degree(graph, name = "OutDegree")
degree(graph, name = "InDegree", variant = "in")
degree(graph, name = "InOutDegree", variant = "all")

After executing these functions, we have three new node properties:

> names(graph, "nodes") 
[1] "OutDegree"  "NP1"  "NP3" "NP2"  "InOutDegree" "InDegree"   
> 

To access these metrics computed by the degree function, we create a cursor including the names of the degree properties provided above:

cursor <- oaa.cursor(graph, 
                     c("OutDegree", "InOutDegree", "InDegree"), "nodes")
Let's view the 5 entries from the cursor:
> oaa.next(cursor, 5) 
  OutDegree InOutDegree InDegree
1         1           2        1
2         1           3        2
3         2           3        1
4         1           2        1
5         0           0        0
> 
We can also use a Parallel Graph Query Language (PGQL) query to retrieve the same values, to compute values, specify ordering, perform a graph pattern search, and more. See this link to PGQL for details.
cursor <- oaa.cursor(graph, 
                     query = "select n.id(),n.OutDegree,n.InOutDegree,n.InDegree 
                     where (n) order by n.OutDegree desc")
Again, view the 5 entries from the cursor. Note that the node identifier can be accessed using n.id in the select portion of the PGQL query.
> oaa.next(cursor, 5) 
  n.id() n.OutDegree n.InOutDegree n.InDegree
1      3           2             3          1
2      2           1             3          2
3      1           1             2          1
4      4           1             2          1
5      5           0             0          0
> 
Similarly, we can compute the pagerank metric on the graph, which produces the default property named 'pagerank'.
pagerankCursor <- pagerank(graph, error=0.085, damping=0.1, itermations=100)
oaa.next(pagerankCursor, 5)
Next, we create a cursor over the pagerank property using PGQL and view the results.
cursor <- oaa.cursor(graph, 
                     query = "select n.pagerank where (n) 
                              order by n.pagerank desc")
> oaa.next(pagerankCursor, 5)  
2     0.22
3     0.20
1     0.19
4     0.19
5     0.18
> 
This could be done using the ordering argument to the oaa.cursor function as well.
cursor <- oaa.cursor(graph, "pagerank", ordering="desc")
OAAgraph provides the capability to persist a graph as a snapshot in the database. Since reconstructing a graph from node and edge tables can take longer than loading a binary representation of a graph, persisting a graph that will be used often can save the user significant load time. To list available graph snapshots, use the oaa.graphSnapshotList function.
oaa.graphSnapshotList()

To export a binary snapshot of the whole graph into Oracle Database, use the oaa.graphSnapshotPersist function, where we can specify that some or all node or edge properties should be maintained.

By setting argument overwrite to TRUE, if the named snapshot already exists, it will be replaced, otherwise an error is returned. After creating the snapshot,  view the listing to see the name of graph appear.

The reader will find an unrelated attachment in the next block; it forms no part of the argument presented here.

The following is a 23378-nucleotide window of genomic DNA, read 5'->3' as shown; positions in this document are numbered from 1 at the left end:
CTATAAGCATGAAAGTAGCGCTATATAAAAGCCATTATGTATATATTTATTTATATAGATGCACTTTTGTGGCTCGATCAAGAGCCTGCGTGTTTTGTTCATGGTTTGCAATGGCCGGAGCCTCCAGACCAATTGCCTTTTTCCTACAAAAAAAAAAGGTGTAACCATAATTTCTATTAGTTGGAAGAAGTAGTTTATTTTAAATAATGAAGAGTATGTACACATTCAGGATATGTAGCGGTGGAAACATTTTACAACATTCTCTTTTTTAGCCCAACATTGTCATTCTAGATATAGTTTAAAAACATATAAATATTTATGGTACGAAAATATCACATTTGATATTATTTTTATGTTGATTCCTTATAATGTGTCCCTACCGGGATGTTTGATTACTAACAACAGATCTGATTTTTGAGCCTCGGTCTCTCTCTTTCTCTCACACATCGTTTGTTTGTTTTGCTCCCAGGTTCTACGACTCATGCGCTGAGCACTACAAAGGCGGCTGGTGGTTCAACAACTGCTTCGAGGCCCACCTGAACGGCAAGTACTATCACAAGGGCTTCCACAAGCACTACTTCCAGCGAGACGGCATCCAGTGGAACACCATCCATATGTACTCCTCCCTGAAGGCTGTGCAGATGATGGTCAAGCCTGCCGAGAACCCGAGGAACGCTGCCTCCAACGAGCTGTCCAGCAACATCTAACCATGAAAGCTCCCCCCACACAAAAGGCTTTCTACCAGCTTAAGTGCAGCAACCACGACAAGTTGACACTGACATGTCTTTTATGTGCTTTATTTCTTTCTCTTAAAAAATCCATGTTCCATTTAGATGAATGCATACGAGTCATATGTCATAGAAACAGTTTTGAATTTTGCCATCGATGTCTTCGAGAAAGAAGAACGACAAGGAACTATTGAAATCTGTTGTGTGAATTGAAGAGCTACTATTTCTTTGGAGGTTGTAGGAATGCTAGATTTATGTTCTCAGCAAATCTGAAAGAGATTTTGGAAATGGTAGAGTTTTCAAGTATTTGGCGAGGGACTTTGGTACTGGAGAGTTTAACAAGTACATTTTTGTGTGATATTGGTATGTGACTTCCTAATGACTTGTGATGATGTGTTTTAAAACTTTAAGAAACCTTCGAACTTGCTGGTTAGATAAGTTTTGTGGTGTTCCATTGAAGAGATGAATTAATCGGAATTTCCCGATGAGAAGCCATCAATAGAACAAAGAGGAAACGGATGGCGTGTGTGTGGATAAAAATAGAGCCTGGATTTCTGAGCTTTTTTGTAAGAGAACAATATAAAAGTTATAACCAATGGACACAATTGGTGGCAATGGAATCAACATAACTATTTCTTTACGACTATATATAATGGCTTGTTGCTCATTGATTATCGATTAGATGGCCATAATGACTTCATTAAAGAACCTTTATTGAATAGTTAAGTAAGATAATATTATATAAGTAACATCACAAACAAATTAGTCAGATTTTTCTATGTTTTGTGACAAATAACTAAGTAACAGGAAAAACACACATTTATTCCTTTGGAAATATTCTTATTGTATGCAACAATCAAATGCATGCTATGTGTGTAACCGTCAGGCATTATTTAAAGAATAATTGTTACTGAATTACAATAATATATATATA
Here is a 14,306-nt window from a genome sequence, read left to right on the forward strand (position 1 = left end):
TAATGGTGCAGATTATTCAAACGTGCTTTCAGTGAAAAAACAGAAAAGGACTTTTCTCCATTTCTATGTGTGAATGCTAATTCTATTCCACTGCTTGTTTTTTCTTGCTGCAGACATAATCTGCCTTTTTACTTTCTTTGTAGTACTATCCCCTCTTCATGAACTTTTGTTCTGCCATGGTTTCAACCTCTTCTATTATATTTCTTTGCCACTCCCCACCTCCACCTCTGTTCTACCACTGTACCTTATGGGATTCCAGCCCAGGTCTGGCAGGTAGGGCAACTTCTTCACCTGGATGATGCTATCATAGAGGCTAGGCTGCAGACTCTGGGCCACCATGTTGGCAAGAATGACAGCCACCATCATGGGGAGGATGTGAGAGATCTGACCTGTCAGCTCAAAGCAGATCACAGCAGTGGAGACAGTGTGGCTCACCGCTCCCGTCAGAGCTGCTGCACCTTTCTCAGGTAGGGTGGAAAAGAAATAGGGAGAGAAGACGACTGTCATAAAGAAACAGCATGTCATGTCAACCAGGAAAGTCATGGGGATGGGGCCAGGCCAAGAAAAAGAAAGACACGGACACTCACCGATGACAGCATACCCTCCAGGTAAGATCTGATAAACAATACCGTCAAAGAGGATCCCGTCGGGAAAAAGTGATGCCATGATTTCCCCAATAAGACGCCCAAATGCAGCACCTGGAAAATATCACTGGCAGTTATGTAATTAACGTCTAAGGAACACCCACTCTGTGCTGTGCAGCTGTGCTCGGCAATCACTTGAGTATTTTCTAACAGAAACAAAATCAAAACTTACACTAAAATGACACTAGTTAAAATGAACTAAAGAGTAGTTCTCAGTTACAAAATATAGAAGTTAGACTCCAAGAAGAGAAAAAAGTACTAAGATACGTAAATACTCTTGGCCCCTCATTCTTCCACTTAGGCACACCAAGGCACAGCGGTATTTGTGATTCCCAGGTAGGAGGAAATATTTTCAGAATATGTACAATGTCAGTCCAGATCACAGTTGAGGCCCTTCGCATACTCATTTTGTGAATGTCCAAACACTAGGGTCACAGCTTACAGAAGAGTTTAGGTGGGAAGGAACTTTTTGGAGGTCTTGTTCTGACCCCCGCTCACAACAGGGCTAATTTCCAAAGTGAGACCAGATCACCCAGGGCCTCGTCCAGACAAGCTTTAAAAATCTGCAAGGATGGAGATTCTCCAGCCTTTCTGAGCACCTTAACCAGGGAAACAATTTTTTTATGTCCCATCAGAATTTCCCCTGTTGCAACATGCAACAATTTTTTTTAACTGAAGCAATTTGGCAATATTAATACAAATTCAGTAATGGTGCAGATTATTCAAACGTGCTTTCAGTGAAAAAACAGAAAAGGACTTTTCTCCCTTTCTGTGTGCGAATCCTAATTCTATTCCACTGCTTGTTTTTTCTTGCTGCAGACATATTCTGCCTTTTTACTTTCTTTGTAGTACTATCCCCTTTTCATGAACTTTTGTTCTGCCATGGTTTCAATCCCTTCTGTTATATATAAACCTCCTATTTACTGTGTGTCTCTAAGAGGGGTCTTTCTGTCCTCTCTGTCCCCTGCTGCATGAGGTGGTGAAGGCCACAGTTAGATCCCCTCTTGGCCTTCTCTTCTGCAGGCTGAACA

oaa.graphSnapshotPersist(graph, nodeProperties = TRUE, 
                         edgeProperties = TRUE, overwrite=TRUE)
> oaa.graphSnapshotList()  
[1] "MY_PGX_GRAPH"
> 
We can load the snapshot into memory by name, creating a new oaa.graph proxy object, graph2.
graph2 <- oaa.graphSnapshot("MY_PGX_GRAPH")
Viewing this graph, we see it has the same components as our original graph.
> graph2
Graph Name: MY_PGX_GRAPH_2 
Number of Nodes: 5 
Number of Edges: 5 
Persistent Graph: TRUE 
Node Properties: OutDegree, NP1, pagerank, NP3, NP2, InOutDegree, InDegree 
Edge Properties: EP1 
> 
To wrap up our vignette, we export the graph into database tables. First, we'll export all nodes and their properties. Using oaa.create, we can overwrite existing tables and specify the number of connections to open to the database. If the number of connections is greater than one, PGX will write the graph to the database in parallel.
oaa.create(graph2, nodeTableName = "RANKED_NODES", nodeProperties = TRUE,
           overwrite=TRUE, numConnections = 1)
Next, we export both nodes and edges as tables into the database, but only export the pagerank node property:
oaa.create(graph2, nodeTableName = "RANKED_GRAPH_N",
           nodeProperties = c("NP1", "pagerank"),
           edgeTableName = "RANKED_GRAPH_E", 
           overwrite=TRUE, numConnections = 1)
Lastly, we export only graph edges and their properties:
oaa.create(graph2, edgeTableName = "RANKED_EDGES", edgeProperties = TRUE)
Now that we're finished with our oaa.graph proxy objects, we free the graphs at the PGX server, invoking oaa.rm on the two graphs.
oaa.rm(graph)
oaa.rm(graph2)
To clean up the tables created above, we use the ORE function ore.drop:
ore.drop("MY_NODES")
ore.drop("MY_EDGES")
ore.drop("RANKED_NODES")
ore.drop("RANKED_GRAPH_N")
ore.drop("RANKED_GRAPH_E")
ore.drop("RANKED_EDGES")
Finally, we can remove the snapshot using oaa.dropSnapshots:
oaa.dropSnapshots("MY_PGX_GRAPH")
In this vignette, we exercised a variety of the capabilities provided with OAAgraph. See the OAAgraph webpage on OTN for more details.

Be the first to comment

Comments ( 0 )
Please enter your name.Please provide a valid email address.Please enter a comment.CAPTCHA challenge response provided was incorrect. Please try again.Captcha